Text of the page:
Culham Science Centre nuclear experts fear quarry dust

BBC 16 August 2016

The Joint European Torus is based at Culham Science Centre

Scientists are concerned dust from a planned quarry could affect their nuclear fusion experiments.

Hills Quarry Products wants to dig out 2.5 million tonnes of sand and gravel from an Oxfordshire site over 10 years.

The Culham Science Centre (CSC), which is close to the site near Clifton Hampden and home to the UK Atomic Energy Authority, has objected.

In a letter, the centre said its “sensitive equipment” could be affected adversely by “wind borne dust”.

It added: “The environmental impact assessment submitted by the applicant completely fails to recognise the importance of CSC, and hence also completely fails to assess the impact that the quarry might have on the site.”

The site is also home to the Joint European Torus, which experiments with fusion, with an aim to create clean, almost limitless energy.

‘Strong opposition’

A spokesman at the centre said: “Our main concern is that Hills Quarry Products have not provided sufficient evidence on the impact of dust from the proposed quarry on operations at the Culham site.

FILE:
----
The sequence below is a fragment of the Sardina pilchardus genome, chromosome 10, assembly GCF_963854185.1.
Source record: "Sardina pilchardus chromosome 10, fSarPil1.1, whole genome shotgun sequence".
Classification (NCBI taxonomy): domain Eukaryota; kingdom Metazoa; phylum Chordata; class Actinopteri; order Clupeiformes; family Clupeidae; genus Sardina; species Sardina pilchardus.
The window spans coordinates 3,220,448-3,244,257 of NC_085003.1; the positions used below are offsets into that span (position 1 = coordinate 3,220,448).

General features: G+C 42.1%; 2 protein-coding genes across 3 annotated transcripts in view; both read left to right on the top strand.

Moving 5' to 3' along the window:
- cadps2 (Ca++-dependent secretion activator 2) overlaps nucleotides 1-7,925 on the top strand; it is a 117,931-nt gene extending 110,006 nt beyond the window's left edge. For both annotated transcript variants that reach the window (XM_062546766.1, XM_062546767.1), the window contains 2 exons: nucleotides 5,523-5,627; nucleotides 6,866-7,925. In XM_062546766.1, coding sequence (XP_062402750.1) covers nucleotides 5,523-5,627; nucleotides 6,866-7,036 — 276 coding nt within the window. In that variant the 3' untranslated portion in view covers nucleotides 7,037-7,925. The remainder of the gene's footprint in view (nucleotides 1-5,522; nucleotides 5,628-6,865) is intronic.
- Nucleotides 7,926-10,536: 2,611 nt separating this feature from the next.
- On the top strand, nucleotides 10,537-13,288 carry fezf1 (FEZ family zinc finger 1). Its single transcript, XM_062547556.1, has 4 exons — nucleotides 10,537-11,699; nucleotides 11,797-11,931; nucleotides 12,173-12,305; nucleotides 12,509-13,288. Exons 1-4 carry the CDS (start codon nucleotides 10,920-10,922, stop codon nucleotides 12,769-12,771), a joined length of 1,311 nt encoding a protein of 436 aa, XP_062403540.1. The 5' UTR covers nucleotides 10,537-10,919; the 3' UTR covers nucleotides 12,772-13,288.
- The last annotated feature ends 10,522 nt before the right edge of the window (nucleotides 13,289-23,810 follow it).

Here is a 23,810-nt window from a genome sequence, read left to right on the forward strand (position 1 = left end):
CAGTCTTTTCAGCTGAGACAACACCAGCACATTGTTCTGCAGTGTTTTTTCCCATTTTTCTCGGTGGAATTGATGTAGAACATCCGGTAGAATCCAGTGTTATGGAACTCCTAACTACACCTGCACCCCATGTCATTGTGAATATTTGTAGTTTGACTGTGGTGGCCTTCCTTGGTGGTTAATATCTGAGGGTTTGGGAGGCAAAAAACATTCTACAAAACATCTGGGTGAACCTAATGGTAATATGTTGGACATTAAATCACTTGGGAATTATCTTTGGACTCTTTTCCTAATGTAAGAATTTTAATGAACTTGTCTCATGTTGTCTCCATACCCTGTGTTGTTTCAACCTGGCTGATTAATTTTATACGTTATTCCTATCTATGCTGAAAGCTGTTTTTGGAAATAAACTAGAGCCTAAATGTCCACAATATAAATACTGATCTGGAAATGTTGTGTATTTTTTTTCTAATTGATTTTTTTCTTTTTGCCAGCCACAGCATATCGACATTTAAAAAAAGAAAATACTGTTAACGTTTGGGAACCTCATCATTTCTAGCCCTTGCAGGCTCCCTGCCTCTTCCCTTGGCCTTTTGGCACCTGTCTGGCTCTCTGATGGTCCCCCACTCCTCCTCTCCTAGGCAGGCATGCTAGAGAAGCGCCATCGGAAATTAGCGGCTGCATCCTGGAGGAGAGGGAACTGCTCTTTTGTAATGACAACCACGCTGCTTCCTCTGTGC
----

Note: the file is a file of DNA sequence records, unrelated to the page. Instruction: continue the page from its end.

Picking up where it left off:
“We have raised this in our submission to Oxfordshire County Council and trust that the planning process will ensure our concerns are addressed.

South Oxfordshire District Council urged Oxfordshire County Council to take account of a “number of issues of strategic importance” including the “risk of adverse impact to initiatives and investment associated with the Science Vale area”.

Giles Baxter, from campaign group Burcot and Clifton Hampden Protection of the River Thames (Bachport), said: “The fears expressed by Culham and the Environment Agency come on top of the strong opposition from local villages.

Oxfordshire County Council said the application was being processed and would be determined by its planning and regulation committee “in due course”.

A spokesman for Hills Quarry Products said the potential for dust emissions was “minimal” and consultants were in touch with the science centre to “gain a better understanding of their concerns”.